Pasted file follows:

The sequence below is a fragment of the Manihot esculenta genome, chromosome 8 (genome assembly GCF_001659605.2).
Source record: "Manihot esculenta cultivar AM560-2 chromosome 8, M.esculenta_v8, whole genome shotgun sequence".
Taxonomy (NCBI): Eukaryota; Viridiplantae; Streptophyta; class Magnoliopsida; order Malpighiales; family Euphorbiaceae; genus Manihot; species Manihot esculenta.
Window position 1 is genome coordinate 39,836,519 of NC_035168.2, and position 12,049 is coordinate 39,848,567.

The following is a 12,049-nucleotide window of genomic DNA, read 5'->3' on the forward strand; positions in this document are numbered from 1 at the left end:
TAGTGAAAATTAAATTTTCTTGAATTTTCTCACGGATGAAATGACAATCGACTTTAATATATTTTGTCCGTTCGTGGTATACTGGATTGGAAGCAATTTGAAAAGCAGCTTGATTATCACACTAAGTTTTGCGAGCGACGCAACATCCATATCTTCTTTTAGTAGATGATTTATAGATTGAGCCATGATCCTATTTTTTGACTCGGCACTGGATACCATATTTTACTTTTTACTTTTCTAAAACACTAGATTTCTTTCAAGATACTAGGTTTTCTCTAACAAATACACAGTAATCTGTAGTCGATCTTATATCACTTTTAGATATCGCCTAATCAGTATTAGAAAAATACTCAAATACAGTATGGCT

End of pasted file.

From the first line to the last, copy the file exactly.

The sequence below is a fragment of the Manihot esculenta genome, chromosome 8 (genome assembly GCF_001659605.2).
Source record: "Manihot esculenta cultivar AM560-2 chromosome 8, M.esculenta_v8, whole genome shotgun sequence".
Taxonomy (NCBI): Eukaryota; Viridiplantae; Streptophyta; class Magnoliopsida; order Malpighiales; family Euphorbiaceae; genus Manihot; species Manihot esculenta.
Window position 1 is genome coordinate 39,836,519 of NC_035168.2, and position 12,049 is coordinate 39,848,567.

The following is a 12,049-nucleotide window of genomic DNA, read 5'->3' on the forward strand; positions in this document are numbered from 1 at the left end:
TAGTGAAAATTAAATTTTCTTGAATTTTCTCACGGATGAAATGACAATCGACTTTAATATATTTTGTCCGTTCGTGGTATACTGGATTGGAAGCAATTTGAAAAGCAGCTTGATTATCACACTAAGTTTTGCGAGCGACGCAACATCCATATCTTCTTTTAGTAGATGATTTATAGATTGAGCCATGATCCTATTTTTTGACTCGGCACTGGATACCATATTTTACTTTTTACTTTTCTAAAACACTAGATTTCTTTCAAGATACTAGGTTTTCTCTAACAAATACACAGTAATCTGTAGTCGATCTTATATCACTTTTAGATATCGCCTAATCAGTATTAGAAAAATACTCAAATACAGTATGGCT